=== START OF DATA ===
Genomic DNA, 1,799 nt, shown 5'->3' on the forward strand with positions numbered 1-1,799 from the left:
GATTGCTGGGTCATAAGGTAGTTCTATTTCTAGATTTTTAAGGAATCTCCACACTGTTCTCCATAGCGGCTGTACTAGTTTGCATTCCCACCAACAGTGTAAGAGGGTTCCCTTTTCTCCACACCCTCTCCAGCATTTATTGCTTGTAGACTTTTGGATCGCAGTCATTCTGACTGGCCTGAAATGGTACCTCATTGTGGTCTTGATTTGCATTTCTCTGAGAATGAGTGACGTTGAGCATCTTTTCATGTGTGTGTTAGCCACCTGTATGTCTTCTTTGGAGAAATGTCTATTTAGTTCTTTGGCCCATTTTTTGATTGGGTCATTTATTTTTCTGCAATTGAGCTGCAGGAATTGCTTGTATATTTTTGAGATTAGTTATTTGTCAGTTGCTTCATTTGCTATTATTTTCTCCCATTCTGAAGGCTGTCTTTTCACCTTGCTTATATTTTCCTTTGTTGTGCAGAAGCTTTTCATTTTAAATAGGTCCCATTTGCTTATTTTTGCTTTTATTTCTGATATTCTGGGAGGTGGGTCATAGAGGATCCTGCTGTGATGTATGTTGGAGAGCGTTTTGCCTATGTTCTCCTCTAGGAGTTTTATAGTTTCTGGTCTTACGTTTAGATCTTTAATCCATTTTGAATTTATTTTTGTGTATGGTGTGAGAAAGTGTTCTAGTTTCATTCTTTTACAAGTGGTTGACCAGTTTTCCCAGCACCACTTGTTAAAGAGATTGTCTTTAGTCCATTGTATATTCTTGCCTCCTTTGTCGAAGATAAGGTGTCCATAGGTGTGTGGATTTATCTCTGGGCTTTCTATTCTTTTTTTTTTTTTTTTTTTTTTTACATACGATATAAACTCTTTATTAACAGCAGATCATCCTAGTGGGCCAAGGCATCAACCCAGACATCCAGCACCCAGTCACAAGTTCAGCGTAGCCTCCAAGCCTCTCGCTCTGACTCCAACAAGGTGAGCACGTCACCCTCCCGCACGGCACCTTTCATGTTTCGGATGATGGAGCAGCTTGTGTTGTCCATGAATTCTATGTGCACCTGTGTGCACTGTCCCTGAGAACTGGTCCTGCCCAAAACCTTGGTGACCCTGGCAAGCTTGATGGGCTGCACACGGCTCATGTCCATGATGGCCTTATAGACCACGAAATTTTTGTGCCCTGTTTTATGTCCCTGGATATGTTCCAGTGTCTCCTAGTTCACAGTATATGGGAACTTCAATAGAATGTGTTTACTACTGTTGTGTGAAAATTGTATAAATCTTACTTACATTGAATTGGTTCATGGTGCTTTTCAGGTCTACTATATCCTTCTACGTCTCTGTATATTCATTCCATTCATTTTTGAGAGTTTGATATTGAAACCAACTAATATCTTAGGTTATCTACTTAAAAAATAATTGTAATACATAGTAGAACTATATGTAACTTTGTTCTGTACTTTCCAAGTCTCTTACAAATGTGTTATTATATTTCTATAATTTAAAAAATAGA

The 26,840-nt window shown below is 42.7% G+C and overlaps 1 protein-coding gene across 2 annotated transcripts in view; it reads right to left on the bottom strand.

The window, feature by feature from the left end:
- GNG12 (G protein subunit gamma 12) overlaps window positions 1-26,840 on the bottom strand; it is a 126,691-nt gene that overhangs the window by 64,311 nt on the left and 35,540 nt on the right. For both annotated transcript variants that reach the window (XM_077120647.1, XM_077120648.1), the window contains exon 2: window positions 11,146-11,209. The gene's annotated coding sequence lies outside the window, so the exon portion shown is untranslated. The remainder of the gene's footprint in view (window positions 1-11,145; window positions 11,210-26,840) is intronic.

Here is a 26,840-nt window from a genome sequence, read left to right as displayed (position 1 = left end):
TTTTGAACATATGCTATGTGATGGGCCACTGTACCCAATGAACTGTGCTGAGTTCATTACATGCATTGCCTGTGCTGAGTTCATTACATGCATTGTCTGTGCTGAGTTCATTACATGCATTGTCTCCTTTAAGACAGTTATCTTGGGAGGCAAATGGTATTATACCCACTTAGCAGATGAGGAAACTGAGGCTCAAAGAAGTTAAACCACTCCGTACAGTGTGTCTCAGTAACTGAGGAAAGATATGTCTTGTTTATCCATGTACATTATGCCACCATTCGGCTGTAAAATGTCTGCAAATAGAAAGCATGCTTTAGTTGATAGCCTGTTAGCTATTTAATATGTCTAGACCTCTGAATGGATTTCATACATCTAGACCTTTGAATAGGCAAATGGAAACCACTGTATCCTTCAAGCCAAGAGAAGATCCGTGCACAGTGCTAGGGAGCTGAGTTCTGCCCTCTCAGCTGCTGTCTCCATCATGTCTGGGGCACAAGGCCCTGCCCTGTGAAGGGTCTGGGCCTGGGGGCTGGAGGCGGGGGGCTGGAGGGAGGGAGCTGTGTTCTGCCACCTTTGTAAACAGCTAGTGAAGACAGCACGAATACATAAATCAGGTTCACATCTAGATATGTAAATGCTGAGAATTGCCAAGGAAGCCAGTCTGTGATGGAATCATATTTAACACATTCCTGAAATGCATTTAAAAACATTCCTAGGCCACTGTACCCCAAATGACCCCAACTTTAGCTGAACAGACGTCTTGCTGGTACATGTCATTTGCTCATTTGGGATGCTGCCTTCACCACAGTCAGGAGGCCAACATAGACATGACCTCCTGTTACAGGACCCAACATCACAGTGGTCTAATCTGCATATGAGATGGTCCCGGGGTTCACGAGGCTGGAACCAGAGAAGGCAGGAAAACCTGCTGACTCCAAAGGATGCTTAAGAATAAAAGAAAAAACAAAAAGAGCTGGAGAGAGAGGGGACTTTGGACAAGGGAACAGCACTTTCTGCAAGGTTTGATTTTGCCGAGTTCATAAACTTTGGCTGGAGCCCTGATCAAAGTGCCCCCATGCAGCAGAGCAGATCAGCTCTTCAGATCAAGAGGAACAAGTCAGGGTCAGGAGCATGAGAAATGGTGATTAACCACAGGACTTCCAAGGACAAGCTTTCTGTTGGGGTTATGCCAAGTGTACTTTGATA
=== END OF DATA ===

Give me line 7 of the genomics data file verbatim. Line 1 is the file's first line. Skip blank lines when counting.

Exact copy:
TTTTGAACATATGCTATGTGATGGGCCACTGTACCCAATGAACTGTGCTGAGTTCATTACATGCATTGCCTGTGCTGAGTTCATTACATGCATTGTCTGTGCTGAGTTCATTACATGCATTGTCTCCTTTAAGACAGTTATCTTGGGAGGCAAATGGTATTATACCCACTTAGCAGATGAGGAAACTGAGGCTCAAAGAAGTTAAACCACTCCGTACAGTGTGTCTCAGTAACTGAGGAAAGATATGTCTTGTTTATCCATGTACATTATGCCACCATTCGGCTGTAAAATGTCTGCAAATAGAAAGCATGCTTTAGTTGATAGCCTGTTAGCTATTTAATATGTCTAGACCTCTGAATGGATTTCATACATCTAGACCTTTGAATAGGCAAATGGAAACCACTGTATCCTTCAAGCCAAGAGAAGATCCGTGCACAGTGCTAGGGAGCTGAGTTCTGCCCTCTCAGCTGCTGTCTCCATCATGTCTGGGGCACAAGGCCCTGCCCTGTGAAGGGTCTGGGCCTGGGGGCTGGAGGCGGGGGGCTGGAGGGAGGGAGCTGTGTTCTGCCACCTTTGTAAACAGCTAGTGAAGACAGCACGAATACATAAATCAGGTTCACATCTAGATATGTAAATGCTGAGAATTGCCAAGGAAGCCAGTCTGTGATGGAATCATATTTAACACATTCCTGAAATGCATTTAAAAACATTCCTAGGCCACTGTACCCCAAATGACCCCAACTTTAGCTGAACAGACGTCTTGCTGGTACATGTCATTTGCTCATTTGGGATGCTGCCTTCACCACAGTCAGGAGGCCAACATAGACATGACCTCCTGTTACAGGACCCAACATCACAGTGGTCTAATCTGCATATGAGATGGTCCCGGGGTTCACGAGGCTGGAACCAGAGAAGGCAGGAAAACCTGCTGACTCCAAAGGATGCTTAAGAATAAAAGAAAAAACAAAAAGAGCTGGAGAGAGAGGGGACTTTGGACAAGGGAACAGCACTTTCTGCAAGGTTTGATTTTGCCGAGTTCATAAACTTTGGCTGGAGCCCTGATCAAAGTGCCCCCATGCAGCAGAGCAGATCAGCTCTTCAGATCAAGAGGAACAAGTCAGGGTCAGGAGCATGAGAAATGGTGATTAACCACAGGACTTCCAAGGACAAGCTTTCTGTTGGGGTTATGCCAAGTGTACTTTGATA